When it comes to innovation, it is all about riding the S curve

s curve
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About 20 years ago a student called Marc Andreessen arrived in Silicon Valley. After looking around a bit he concluded that he had arrived too late. It was the days of HTML. Mind you, his first success was as founder of Netscape.

Now, of course, Mr Andreessen is one of the best known Venture Capitalists in ‘the Valley’.

What he discovered, according to a talk by Ben Evans who works for him, is that platforms create the S curve, and riding the S curve, by creating the applications that work on the platform, are where the billions are made.

Look at the early days of the smartphone and the applications that were wheeled out to demonstrate its capabilities were email, weather and stocks. What the smartphone actually brought us was Uber, Snapchat and Instacart. There is probably more to come.

Evans believes that there are three phases to bringing technology to market, and he equates them to building a new skyscraper in the middle of a city. For a long time nothing seems to happen, except machines keep moving huge amounts of earth around and generally making a mess. This equates to the phase where you are making sure the tech works.

Then, almost overnight it seems, the structure of the building goes up. This equates to the phase where you are constantly improving the technology and working out the market positioning.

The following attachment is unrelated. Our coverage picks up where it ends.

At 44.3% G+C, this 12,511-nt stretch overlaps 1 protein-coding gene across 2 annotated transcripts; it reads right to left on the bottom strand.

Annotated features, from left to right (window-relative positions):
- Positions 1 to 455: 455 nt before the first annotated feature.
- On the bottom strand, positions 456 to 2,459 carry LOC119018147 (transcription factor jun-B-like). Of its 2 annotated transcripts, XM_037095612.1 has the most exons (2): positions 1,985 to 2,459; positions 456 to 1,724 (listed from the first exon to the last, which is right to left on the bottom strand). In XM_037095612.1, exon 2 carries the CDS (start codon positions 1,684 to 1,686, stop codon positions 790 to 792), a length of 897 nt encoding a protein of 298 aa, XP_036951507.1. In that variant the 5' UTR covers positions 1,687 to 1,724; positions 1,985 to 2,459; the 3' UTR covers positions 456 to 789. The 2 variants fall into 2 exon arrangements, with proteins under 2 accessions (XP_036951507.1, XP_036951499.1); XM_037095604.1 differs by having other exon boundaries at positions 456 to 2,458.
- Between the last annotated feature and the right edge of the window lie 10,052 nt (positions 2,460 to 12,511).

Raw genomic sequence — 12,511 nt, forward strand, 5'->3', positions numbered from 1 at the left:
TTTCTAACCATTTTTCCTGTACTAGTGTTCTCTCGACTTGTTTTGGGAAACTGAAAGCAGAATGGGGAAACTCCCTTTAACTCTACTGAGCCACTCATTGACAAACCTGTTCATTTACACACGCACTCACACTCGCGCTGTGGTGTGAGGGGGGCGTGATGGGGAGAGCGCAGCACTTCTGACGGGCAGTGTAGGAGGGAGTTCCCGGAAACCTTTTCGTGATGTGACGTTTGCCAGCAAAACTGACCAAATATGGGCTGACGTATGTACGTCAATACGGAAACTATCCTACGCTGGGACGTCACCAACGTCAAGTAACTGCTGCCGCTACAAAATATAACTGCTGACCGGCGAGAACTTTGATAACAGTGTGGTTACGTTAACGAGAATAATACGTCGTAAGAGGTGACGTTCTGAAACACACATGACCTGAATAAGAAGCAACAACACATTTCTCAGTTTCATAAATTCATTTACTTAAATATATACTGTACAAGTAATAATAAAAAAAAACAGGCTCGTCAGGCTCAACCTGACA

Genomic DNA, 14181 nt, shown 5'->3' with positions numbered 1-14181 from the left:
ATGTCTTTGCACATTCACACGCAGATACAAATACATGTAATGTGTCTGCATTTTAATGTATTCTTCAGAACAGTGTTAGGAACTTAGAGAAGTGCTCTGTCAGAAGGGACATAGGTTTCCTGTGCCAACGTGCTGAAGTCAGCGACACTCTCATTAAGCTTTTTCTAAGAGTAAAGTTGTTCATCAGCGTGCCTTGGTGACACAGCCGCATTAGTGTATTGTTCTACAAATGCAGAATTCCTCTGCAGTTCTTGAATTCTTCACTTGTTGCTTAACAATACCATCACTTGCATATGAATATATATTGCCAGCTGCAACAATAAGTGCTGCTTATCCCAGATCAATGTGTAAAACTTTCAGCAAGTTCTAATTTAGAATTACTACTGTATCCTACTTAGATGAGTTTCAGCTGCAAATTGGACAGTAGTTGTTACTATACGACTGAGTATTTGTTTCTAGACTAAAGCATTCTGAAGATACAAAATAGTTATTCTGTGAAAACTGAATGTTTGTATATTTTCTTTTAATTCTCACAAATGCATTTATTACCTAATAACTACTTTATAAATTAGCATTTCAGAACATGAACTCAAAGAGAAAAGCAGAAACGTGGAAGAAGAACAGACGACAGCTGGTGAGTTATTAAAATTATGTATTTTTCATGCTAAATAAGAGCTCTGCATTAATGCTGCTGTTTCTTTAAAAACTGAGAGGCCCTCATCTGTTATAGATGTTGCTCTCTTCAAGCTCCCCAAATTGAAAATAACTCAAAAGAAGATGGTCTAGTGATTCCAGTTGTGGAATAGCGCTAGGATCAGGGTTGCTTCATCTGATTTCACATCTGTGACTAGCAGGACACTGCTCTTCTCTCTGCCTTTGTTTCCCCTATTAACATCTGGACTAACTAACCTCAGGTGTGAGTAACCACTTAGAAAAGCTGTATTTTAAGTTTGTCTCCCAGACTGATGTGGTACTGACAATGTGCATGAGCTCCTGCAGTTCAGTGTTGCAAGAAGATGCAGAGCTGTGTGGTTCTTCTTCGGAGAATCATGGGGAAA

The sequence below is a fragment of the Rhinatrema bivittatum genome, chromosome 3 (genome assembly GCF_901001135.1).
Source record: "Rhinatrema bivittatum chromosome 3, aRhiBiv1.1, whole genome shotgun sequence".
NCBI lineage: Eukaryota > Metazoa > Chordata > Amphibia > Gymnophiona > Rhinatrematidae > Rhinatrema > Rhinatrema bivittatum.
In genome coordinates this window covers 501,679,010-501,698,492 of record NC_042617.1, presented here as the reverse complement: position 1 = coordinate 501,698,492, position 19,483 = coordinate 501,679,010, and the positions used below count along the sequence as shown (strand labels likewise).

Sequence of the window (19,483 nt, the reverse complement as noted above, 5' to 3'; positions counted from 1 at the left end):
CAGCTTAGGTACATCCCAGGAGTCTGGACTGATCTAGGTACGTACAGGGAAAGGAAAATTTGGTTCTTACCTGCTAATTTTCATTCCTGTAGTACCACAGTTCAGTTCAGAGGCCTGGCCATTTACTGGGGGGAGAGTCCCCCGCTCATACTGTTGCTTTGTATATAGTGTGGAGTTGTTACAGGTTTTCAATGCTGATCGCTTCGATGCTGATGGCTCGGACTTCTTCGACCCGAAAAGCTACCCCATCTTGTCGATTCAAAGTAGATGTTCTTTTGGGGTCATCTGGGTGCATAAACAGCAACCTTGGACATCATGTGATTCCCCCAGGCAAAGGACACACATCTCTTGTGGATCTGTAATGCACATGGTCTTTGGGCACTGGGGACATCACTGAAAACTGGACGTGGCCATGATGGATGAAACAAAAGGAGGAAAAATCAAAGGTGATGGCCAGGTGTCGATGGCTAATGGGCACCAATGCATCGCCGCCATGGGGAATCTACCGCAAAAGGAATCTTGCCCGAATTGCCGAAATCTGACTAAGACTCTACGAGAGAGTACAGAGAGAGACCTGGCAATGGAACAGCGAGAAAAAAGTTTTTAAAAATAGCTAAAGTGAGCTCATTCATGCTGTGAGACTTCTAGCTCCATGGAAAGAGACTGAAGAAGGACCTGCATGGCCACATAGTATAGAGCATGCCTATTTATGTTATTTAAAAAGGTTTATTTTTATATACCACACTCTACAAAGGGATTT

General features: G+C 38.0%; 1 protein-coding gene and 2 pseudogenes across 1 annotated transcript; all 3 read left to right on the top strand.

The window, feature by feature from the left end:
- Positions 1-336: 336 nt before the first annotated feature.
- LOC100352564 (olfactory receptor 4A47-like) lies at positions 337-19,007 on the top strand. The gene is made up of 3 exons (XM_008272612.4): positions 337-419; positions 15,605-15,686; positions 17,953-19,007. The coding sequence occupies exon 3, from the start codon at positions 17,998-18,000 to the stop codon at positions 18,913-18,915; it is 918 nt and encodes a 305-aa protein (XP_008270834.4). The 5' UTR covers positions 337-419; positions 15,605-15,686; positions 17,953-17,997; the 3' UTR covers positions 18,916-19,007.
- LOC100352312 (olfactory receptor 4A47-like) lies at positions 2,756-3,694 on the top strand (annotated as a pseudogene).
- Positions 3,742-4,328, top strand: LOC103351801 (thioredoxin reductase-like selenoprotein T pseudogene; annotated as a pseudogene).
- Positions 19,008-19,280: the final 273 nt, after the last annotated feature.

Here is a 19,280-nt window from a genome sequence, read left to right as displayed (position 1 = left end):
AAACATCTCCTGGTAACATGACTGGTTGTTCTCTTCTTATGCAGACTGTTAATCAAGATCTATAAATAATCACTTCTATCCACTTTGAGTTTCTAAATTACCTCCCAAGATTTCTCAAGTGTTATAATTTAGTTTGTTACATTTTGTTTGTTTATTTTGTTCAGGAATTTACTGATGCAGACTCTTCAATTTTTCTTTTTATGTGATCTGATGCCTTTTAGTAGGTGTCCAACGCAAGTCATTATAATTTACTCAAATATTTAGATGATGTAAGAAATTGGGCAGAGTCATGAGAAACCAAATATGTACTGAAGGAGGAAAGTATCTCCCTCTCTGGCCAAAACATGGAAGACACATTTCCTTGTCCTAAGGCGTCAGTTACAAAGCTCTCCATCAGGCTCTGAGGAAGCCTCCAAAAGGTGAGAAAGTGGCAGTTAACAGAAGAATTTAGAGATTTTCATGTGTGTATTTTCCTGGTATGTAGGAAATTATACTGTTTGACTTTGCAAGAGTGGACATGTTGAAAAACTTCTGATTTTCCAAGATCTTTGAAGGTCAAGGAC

The third phase, when the lights go on and tenants are being recruited, is the phase that Evans refers to as “pouring on the rocket fuel”. That is the phase when the cost comes down and the innovation and cool, new, billion-dollar ideas emerge.

So, it turned out that Andreeson didn’t miss out. He was just in time for the mobile – then smartphone – curves and the unexpected innovation that they brought.

The question then becomes what the next curve is – the next platform.

And Evans believes the answer is AI.

He concedes that AI is almost always described badly. He believes that AI should be referred to as machine learning to better understand it. He thinks the same about automation. Ask a colleague what the impact of automation will have on the business and the question conjures images of robots.

And this is flawed.

A washing machine is a robot, but it just does one thing. So is a dishwasher. So were typewriters. A horseless carriage was, to begin with, just a carriage without a horse. Soon, the shape of the carriage itself changed out of all recognition.

Once the autonomous car becomes a reality, then the shape of the vehicle will change out of all proportion. A ‘car’ can become a meeting place that takes you from one place to another, or a café, or a place to sleep.

Evans believes that the camera could become a platform in itself. Imagine having a camera on your ear, one that you can ask what the badge of the guy you met yesterday said, or where you left your keys, or one that can tell you what the fashion trends in London are, based on what people were wearing six months ago compared to today.

Computers that can see and compare and do all the things that machine learning makes possible – and communicate with you – may well be the next platform that creates the next S curve and enables applications that not even Mr Andreessen cannot predict.

What we can predict is that he will probably have a stake in some of the applications and people that will be tomorrow’s billionaires.

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